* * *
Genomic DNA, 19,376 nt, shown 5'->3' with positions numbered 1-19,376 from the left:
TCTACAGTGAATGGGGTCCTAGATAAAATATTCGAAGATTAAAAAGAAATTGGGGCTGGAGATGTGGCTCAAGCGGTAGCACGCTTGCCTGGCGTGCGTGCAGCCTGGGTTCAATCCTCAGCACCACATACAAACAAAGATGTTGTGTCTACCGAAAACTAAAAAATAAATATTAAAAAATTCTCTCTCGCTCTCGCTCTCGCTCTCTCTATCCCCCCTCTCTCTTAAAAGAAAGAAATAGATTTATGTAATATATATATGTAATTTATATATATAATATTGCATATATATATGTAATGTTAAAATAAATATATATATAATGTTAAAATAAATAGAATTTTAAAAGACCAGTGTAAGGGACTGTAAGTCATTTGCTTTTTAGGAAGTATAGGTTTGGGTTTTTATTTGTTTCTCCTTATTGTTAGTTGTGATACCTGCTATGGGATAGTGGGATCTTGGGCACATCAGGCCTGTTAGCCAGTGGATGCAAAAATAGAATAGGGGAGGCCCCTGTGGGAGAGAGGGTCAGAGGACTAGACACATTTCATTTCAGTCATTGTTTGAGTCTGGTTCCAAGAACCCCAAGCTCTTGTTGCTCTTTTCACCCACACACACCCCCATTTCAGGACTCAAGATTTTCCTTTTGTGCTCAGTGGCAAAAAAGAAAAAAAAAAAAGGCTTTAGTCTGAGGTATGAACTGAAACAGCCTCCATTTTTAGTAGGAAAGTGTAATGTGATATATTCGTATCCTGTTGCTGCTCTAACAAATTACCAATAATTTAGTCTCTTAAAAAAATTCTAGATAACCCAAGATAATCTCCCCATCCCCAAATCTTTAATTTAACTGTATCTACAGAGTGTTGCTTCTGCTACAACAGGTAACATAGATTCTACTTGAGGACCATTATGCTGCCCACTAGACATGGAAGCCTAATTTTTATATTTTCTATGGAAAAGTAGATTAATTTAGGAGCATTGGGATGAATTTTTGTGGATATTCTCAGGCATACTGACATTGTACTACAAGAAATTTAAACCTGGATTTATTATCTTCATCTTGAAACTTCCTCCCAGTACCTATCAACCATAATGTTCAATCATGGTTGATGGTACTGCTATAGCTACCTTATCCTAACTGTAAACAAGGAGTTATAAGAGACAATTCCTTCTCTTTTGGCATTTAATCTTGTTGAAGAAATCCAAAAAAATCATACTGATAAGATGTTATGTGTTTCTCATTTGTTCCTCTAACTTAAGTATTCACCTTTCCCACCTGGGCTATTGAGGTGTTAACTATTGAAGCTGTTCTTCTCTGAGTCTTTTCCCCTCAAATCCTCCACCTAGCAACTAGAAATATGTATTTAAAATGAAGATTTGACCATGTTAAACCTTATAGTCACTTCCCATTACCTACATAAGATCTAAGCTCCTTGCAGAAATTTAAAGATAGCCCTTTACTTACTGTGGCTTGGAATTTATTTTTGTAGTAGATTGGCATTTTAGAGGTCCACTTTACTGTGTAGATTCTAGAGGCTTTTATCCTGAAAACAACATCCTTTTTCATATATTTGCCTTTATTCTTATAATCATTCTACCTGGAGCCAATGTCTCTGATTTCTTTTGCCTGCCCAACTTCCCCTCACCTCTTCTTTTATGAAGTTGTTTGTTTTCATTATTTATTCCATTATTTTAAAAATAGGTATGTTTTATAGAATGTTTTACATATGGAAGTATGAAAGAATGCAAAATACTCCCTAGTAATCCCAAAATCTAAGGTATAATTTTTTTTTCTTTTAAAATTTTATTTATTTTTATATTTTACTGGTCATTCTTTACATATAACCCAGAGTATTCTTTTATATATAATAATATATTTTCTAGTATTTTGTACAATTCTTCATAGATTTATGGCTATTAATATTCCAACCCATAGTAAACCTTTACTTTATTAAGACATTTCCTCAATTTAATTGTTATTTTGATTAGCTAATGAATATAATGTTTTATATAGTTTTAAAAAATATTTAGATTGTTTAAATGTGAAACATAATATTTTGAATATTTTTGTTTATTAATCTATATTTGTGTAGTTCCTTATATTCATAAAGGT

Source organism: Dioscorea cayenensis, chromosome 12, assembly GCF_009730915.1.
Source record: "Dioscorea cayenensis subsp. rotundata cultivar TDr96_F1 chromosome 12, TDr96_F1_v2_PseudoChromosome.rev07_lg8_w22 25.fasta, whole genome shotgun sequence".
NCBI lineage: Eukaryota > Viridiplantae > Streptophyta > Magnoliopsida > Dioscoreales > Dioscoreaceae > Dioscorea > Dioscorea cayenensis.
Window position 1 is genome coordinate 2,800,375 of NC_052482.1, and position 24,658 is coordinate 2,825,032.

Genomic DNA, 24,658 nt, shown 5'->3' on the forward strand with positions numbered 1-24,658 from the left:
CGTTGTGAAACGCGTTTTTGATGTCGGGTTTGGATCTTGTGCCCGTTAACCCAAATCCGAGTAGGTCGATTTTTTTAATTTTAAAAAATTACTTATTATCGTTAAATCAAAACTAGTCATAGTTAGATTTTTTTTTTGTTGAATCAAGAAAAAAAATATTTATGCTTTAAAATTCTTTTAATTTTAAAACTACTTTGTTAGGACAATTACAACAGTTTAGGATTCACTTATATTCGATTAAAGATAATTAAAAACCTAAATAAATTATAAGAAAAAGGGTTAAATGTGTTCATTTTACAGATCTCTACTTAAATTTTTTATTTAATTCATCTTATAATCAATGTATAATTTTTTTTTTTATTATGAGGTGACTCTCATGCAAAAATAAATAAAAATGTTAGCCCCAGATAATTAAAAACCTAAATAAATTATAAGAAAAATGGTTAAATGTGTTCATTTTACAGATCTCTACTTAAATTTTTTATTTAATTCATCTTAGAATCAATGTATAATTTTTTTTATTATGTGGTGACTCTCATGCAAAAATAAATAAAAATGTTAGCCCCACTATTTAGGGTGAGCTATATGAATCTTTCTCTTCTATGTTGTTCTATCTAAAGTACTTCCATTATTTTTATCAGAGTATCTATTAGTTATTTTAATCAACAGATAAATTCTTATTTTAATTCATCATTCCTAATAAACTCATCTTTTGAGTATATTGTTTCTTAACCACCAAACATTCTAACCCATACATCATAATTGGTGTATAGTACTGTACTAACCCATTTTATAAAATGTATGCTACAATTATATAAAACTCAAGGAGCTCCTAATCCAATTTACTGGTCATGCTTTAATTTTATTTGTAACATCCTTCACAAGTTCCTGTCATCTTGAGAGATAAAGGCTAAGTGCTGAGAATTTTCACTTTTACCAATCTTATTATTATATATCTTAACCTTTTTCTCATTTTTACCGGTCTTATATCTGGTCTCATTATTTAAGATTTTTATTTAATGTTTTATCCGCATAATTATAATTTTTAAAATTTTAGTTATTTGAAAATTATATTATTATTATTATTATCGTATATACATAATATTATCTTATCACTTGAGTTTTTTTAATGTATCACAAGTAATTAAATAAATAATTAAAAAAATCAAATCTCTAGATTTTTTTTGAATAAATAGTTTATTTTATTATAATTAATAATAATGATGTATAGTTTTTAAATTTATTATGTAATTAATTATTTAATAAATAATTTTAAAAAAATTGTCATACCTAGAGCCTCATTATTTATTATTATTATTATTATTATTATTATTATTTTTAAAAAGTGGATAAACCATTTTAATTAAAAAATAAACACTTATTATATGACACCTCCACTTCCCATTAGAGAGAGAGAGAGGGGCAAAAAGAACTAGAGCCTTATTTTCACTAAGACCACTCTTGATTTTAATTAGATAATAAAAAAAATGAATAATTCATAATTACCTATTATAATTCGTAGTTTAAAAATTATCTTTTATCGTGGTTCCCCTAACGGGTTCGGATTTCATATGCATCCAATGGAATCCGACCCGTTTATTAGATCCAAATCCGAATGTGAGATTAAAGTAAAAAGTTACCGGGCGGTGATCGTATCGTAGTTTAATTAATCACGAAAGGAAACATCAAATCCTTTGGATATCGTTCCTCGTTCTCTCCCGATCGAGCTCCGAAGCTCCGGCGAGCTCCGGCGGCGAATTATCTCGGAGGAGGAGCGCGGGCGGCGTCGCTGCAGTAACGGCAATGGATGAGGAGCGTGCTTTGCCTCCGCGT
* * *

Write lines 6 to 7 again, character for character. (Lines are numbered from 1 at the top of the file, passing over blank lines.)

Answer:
Window position 1 is genome coordinate 2,800,375 of NC_052482.1, and position 24,658 is coordinate 2,825,032.

Genomic DNA, 24,658 nt, shown 5'->3' on the forward strand with positions numbered 1-24,658 from the left: